Justin and Michael and Emmett are understandably given priority seating up close to the TV in front, at the bar. Ben stands behind Michael, with his arms around him, because they’re still in the kissy reunification stage of their relationship—Justin fondly remembers that stage, back before his boyfriend decided to randomly leave one morning—but Hunter prefers to skulk around the back of the bar, avoiding the guys and Debbie and Vic’s table.

The first episode had introduced each of the twenty guys on the island, and divided them into four different teams. Brian had ended up on the Peacock team. Melanie had snorted when she heard that. “Someone’s figured him out,” she commented. Once divided into teams, the contestants had to elect a team leader and then complete their first project, which was to build a sandcastle to certain specifications: it had to have one tower that was at least three feet tall, and incorporate three objects from a treasure chest that they had to find on the other side of the island.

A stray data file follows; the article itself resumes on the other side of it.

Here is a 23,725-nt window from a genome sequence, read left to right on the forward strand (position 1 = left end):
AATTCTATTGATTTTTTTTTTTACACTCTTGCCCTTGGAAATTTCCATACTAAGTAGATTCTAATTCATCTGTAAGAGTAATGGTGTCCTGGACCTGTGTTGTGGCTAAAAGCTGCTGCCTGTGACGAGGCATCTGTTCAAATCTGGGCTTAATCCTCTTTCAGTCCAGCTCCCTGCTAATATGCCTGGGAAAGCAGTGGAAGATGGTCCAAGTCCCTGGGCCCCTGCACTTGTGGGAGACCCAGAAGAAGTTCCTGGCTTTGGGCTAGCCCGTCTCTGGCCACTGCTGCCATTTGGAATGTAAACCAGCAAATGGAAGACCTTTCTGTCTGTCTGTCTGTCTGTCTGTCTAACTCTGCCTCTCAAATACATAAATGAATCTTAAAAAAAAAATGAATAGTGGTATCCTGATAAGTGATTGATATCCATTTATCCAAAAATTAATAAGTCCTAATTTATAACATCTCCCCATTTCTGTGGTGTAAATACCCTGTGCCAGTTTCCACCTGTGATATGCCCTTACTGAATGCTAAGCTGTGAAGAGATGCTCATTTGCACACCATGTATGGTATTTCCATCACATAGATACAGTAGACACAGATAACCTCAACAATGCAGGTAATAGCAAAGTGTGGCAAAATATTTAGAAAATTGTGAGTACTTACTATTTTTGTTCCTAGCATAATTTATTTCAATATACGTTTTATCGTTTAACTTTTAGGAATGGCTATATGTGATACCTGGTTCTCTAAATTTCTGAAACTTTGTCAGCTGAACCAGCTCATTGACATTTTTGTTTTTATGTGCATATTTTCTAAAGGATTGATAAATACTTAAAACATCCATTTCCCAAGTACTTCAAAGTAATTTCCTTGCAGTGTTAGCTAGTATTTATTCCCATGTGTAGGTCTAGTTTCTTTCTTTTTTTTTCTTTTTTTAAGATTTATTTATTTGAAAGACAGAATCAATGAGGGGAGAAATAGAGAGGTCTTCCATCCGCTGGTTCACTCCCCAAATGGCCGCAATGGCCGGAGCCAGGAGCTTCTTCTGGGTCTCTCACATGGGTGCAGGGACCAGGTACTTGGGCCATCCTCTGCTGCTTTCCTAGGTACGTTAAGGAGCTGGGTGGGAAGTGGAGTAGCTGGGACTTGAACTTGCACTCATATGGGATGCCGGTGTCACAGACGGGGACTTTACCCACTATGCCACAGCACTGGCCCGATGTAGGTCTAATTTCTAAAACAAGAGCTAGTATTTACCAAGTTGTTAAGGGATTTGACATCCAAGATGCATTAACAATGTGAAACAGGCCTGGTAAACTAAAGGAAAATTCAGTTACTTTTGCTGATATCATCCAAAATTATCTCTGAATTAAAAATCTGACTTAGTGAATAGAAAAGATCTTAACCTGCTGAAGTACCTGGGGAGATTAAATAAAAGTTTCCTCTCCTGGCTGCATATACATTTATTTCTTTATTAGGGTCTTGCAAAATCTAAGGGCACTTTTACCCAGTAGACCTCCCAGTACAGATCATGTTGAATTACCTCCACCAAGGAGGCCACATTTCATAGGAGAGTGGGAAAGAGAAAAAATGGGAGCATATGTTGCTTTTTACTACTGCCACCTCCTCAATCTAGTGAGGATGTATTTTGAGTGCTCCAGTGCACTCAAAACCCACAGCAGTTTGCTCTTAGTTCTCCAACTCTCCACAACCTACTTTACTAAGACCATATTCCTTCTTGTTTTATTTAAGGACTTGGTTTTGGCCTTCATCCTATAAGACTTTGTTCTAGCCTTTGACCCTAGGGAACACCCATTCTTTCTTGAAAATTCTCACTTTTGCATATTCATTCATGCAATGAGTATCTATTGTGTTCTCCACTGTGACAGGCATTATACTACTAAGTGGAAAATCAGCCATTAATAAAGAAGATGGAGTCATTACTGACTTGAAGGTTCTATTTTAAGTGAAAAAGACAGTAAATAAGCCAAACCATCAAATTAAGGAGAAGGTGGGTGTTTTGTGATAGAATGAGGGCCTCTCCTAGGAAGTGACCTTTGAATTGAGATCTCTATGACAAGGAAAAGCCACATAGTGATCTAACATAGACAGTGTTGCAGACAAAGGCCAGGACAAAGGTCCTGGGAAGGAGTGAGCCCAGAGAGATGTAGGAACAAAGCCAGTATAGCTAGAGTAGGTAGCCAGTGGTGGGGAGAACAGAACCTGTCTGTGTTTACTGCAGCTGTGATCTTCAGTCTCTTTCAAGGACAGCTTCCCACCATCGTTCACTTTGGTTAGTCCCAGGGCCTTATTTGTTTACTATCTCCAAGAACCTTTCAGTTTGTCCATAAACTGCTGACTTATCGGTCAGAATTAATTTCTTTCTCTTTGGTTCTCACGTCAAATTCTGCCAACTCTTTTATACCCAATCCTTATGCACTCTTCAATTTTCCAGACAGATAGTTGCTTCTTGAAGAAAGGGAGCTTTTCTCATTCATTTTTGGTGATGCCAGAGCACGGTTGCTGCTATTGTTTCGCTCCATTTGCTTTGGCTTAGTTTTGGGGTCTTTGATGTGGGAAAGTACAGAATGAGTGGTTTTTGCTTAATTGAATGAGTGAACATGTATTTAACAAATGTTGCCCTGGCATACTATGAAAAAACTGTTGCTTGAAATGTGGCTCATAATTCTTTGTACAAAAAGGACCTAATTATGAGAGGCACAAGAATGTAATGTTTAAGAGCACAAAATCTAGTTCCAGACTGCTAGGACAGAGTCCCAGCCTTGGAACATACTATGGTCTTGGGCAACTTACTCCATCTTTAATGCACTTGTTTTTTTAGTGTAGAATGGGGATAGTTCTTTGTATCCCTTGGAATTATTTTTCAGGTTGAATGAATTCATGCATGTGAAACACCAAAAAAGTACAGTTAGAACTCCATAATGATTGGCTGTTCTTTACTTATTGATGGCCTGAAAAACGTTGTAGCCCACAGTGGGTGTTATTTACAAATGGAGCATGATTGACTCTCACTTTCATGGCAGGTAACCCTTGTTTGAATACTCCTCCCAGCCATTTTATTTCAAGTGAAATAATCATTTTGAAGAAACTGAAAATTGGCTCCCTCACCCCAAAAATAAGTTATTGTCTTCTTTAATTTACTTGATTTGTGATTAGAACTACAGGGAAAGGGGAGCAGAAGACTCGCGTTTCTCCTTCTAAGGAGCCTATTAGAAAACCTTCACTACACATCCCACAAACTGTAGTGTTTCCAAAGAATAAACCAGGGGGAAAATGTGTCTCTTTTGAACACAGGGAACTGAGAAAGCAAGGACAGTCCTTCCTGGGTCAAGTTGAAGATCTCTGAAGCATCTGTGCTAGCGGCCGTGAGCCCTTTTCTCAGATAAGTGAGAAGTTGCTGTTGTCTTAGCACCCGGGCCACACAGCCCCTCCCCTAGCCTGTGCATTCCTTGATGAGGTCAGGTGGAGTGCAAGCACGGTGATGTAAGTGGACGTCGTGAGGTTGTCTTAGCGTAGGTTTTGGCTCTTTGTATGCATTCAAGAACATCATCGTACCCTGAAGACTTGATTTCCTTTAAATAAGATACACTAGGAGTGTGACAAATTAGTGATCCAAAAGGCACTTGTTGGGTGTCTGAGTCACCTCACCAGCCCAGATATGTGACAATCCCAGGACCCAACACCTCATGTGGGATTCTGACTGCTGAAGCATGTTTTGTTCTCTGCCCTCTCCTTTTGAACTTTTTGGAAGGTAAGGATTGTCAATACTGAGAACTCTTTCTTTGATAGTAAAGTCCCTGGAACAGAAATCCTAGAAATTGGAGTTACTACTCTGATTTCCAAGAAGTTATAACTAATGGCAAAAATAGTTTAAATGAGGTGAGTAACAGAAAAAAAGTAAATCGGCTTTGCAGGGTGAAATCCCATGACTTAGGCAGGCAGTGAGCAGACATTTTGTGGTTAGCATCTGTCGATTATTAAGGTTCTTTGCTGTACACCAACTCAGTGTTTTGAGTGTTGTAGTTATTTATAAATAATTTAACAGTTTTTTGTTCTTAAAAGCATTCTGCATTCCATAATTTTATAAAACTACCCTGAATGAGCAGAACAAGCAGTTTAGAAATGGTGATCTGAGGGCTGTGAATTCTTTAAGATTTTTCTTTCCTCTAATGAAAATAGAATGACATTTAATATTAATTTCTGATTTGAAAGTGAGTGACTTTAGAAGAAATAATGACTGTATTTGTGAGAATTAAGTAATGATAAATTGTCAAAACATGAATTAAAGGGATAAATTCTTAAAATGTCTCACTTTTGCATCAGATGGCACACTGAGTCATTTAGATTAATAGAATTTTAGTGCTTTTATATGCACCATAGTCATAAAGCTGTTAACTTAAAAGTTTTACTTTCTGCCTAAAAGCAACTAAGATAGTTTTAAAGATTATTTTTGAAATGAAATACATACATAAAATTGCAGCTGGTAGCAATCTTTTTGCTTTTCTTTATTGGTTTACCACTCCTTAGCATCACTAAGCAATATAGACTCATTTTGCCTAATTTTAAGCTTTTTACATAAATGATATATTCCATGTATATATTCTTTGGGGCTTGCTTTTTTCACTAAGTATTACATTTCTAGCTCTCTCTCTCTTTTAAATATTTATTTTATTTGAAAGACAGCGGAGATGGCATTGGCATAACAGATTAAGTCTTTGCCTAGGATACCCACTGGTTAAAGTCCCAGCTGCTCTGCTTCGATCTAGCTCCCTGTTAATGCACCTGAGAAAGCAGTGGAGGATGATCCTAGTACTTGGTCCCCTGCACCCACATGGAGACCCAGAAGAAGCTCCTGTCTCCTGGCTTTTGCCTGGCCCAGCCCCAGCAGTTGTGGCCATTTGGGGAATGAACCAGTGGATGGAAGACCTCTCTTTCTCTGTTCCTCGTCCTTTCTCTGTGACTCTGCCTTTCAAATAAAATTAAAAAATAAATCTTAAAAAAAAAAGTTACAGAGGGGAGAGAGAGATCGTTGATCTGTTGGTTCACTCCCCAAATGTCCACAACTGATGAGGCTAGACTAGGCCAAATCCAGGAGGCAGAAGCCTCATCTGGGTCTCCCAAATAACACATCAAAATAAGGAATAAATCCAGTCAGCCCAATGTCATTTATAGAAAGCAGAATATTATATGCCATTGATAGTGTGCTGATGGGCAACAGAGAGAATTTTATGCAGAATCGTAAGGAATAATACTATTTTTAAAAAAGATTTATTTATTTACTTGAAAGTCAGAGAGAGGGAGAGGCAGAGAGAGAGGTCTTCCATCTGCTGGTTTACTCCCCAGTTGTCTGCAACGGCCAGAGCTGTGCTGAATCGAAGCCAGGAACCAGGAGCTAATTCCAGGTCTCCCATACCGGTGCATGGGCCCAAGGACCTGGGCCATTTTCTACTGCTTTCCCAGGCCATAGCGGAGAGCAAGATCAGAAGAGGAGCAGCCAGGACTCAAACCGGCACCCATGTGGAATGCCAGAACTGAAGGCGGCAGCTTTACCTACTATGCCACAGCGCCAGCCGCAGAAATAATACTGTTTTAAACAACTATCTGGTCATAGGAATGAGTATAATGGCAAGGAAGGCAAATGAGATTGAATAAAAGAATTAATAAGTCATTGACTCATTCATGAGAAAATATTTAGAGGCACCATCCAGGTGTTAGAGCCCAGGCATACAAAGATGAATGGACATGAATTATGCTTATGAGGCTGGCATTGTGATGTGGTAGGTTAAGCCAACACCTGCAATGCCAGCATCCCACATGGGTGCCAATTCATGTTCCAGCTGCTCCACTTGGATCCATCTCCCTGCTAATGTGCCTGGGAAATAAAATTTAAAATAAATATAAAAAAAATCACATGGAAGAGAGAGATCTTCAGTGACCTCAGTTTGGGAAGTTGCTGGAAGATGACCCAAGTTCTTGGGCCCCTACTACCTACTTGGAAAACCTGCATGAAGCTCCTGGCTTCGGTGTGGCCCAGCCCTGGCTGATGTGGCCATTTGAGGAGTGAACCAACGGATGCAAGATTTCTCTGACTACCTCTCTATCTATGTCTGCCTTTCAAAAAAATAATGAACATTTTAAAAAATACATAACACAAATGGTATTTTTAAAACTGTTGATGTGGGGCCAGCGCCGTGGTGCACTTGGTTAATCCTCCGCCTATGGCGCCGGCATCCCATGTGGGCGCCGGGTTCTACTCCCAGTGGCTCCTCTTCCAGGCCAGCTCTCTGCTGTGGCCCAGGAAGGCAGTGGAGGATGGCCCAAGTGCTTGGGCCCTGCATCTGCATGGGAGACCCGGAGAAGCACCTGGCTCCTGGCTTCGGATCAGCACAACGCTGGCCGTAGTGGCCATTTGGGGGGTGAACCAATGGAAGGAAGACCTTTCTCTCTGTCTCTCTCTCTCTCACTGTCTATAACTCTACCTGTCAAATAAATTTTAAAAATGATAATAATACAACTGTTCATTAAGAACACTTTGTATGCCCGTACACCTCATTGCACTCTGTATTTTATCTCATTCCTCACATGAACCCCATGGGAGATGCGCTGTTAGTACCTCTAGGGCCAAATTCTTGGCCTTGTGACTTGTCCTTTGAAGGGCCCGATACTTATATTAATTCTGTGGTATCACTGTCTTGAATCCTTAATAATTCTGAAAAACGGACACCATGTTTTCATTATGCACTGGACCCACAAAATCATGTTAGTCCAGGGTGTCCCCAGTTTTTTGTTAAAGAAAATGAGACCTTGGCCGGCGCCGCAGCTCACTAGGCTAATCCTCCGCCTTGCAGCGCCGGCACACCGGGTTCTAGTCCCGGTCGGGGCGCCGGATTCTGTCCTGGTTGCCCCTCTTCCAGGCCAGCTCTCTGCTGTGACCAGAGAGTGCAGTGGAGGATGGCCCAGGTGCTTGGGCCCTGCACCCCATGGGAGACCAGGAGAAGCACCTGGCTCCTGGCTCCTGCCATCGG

Brian’s team had elected a redhead appropriately named Sandy as their team captain, and Justin had watched, fascinated, as Brian did almost nothing during the whole election process. He sat in his chair that was pushed back so he was half in the corner of their hut, and he didn’t contribute anything to the discussion, either in the form of trying to promote himself as the team leader the way all of the other guys were, or in preferring one or the other of the guys as the elected representative. “See,” Debbie had said back at the diner, raising a painted nail to point her finger at the screen, “he’s learned his lesson about getting involved in elections.”

The Peacocks’ sandcastle looked like a giant phallic monument when they were done. While they discussed architectural possibilities, Brian had been assigned to follow the “treasure map” to retrieve the team’s three treasure objects.

“Uh, oh,” Michael said. “Now they’re in trouble. Brian can’t follow a map for shit.”